Copy Cat in the Kitchen: Roberto Martin’s Red Beans and Rice

By Don Rice October 7, 2013 Categories: Copy Cat in the Kitchen

I brought home Vegan Cooking for Carnivores: Over 125 Recipes So Tasty You Won’t Miss the Meat, by Roberto Martin, in hopes my family would find a few recipes they’d like to try.

Find recipes they did: Better Half (B1/2) chose 13 to try; Rambunctious 9-Year-Old Boy (R9B) marked 21!

I’m not up on celebrity happenings, but I learned that Martin is Ellen DeGeneres’s personal chef (that explains why she wrote the book’s afterword). A sidenote to Vegan Cooking for Carnivore‘s Red Beans and Rice recipe says it is DeGeneres and Portia de Rossi’s Monday staple and the recipe from the book to make if choosing only one recipe. It was my and B1/2’s first choice as well.

Putting the recipe together was easy enough, but it did require several pots (in my case washing a few things between recipe steps). The aroma of the herbs and spices drew raves from B1/2 when she came in from a walk with Picky 2-Year-Old Girl (P2G) and from R9B and his visiting pal after returning from a faux-leather football-tossing session in the backyard.

They weren’t wrong, but I wasn’t so sure this recipe was going to be a keeper in the Cat Cave. I thought the bean-to-broth ratio was lopsided. The recipe calls for three-quarters of the beans to be blended in the broth. The result is in an unappetizing brown soup and hardly any visible beans.

My other gripe was the addition of so much vegan sausage. We’ve tasted just about every brand at VT HQ, and I’ve yet to eat one with a texture that doesn’t remind me of a mass-market hot dog.

Here’s how Martin’s Red Beans and Rice looked in my bowl a few spoonfuls after I remembered to get the camera:

So how did it taste? Once sprinkled with a little Slap Ya Mama (the recipe suggests seasoning with salt and pepper) this dish wasn’t bad, in fact, R9B and friend liked it. Both finished what was in their bowls, asked to be excused, and promptly went back to surviving Minecraft. B1/2 thought the recipe had good flavor, but like me she wanted more beans and less sausage (especially because the sausage is not gluten-free). Joint pain threat be damned, she returned to the stove for a second helping.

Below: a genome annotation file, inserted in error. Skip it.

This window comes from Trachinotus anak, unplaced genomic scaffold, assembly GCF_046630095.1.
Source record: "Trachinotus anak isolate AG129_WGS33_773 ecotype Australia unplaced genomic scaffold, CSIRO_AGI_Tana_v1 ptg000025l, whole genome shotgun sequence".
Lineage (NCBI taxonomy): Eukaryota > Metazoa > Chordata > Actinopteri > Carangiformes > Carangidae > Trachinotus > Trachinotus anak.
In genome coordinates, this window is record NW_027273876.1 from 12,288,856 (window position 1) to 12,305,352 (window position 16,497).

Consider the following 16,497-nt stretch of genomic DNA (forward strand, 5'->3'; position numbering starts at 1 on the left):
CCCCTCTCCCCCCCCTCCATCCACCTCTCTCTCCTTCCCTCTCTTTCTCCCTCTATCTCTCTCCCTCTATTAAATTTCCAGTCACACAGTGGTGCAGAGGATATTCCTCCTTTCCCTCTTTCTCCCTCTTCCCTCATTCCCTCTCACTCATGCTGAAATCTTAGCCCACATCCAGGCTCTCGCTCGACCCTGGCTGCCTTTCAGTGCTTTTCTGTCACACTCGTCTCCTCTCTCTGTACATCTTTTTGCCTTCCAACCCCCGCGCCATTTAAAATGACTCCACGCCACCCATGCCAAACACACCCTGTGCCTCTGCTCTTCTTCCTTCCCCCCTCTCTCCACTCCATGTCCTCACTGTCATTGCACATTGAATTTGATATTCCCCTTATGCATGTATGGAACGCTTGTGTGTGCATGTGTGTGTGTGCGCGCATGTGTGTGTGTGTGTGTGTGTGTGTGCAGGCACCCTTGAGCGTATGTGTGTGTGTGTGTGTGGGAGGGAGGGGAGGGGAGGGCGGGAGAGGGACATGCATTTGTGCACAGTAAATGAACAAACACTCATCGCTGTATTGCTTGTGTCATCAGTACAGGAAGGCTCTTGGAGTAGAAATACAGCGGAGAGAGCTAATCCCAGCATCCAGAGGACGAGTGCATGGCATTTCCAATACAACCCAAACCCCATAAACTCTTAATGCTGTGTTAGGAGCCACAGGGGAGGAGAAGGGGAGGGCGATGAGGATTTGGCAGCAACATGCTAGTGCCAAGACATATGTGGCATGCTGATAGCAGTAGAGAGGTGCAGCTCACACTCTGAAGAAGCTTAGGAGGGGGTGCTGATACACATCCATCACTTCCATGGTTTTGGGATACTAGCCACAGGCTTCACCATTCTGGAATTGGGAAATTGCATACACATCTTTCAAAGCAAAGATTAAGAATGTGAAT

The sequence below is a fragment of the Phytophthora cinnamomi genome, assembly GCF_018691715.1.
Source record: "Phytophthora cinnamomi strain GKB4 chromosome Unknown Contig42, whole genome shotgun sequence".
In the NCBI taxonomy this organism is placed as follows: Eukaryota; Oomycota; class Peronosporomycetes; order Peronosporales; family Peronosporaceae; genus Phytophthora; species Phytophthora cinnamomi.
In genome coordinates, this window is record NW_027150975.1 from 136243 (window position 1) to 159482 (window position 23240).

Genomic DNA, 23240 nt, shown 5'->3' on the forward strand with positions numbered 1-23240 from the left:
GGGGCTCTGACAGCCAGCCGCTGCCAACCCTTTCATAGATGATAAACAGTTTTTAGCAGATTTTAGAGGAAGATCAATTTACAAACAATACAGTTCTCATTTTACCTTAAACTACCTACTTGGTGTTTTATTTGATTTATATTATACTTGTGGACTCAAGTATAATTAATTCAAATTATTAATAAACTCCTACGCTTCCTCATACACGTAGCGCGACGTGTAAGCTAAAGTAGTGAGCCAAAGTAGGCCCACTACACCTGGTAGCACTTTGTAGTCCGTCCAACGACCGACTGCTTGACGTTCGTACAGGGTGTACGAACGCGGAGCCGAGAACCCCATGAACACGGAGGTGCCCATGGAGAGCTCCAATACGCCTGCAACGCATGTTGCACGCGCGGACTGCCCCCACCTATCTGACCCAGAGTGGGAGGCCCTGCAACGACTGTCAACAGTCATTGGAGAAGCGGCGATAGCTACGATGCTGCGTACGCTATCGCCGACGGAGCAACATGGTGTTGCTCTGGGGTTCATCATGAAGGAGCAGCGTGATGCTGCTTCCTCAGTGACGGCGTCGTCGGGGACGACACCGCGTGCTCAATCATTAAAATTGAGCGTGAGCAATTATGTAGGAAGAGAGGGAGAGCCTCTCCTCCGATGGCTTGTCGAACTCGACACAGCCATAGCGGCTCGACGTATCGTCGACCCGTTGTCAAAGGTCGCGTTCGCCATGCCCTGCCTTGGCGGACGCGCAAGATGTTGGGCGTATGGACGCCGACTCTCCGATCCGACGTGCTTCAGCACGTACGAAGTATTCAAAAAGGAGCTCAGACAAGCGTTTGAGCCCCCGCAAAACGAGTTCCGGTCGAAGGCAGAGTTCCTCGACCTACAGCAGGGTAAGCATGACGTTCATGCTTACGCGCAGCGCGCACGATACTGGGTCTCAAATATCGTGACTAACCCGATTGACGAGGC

P2G threw a tantrum and then undressed herself before assuming her position at the table. She lollygagged while everyone else devoured their first servings, and then returned the one partially chewed spoonful she tried to her bowl.

Manners, P2G.

“I want rice!”

“There’s rice in your bowl, sweetheart. It’s under the beans.”

“I want a tweat!”

“Eat some more beans. And rice. Or have some cucumbers. Then you can have a treat.”

She mirrored the look of yours truly. We were neck and neck in the race to tantrum-land when the father of R9B’s friend came by to retrieve his boy from the Minecraft ether. Saved by the doorbell.

I served friend’s dad a bowl o’ Martin’s concoction along with some complaints about the bean, broth, and sausage ratios. Friend’s dad liked the meal, and he complimented the sausage. What do I know?

I had a couple of helpings. Then brought the leftovers for lunch a few days later. Delicious. This is one of those dishes that tastes better days later (and when the vegan sausages have had time to absorb some of the broth).

The Scorecard

Three clean plates out of four (plus two extra raters who finished their servings, and a thumbs-up for good leftovers)

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